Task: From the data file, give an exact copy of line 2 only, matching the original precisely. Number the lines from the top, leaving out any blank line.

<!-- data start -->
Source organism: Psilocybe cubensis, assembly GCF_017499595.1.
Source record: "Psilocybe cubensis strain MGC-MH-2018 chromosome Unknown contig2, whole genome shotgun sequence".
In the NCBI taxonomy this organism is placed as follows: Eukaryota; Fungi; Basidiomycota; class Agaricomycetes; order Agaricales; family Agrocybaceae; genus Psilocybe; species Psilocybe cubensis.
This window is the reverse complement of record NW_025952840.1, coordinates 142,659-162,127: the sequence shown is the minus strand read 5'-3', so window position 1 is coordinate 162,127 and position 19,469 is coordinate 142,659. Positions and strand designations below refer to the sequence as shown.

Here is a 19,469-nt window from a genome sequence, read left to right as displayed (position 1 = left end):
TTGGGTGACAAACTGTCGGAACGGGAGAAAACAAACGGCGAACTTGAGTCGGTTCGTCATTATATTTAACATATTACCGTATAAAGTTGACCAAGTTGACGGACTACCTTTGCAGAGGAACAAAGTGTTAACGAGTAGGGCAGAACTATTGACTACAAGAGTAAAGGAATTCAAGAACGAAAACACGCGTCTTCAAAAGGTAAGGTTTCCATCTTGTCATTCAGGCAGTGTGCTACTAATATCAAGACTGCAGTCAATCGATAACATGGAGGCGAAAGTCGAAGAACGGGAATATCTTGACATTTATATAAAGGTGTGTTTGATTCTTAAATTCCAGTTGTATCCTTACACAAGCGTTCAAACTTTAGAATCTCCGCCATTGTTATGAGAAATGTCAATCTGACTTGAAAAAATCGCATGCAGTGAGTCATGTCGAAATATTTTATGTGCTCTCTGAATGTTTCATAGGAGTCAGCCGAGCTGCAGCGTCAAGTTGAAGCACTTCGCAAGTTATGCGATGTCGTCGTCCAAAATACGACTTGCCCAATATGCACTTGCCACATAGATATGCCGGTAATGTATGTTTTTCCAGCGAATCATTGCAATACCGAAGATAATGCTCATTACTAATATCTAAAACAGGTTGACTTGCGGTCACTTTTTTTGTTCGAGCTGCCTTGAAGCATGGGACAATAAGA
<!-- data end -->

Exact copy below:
Source record: "Psilocybe cubensis strain MGC-MH-2018 chromosome Unknown contig2, whole genome shotgun sequence".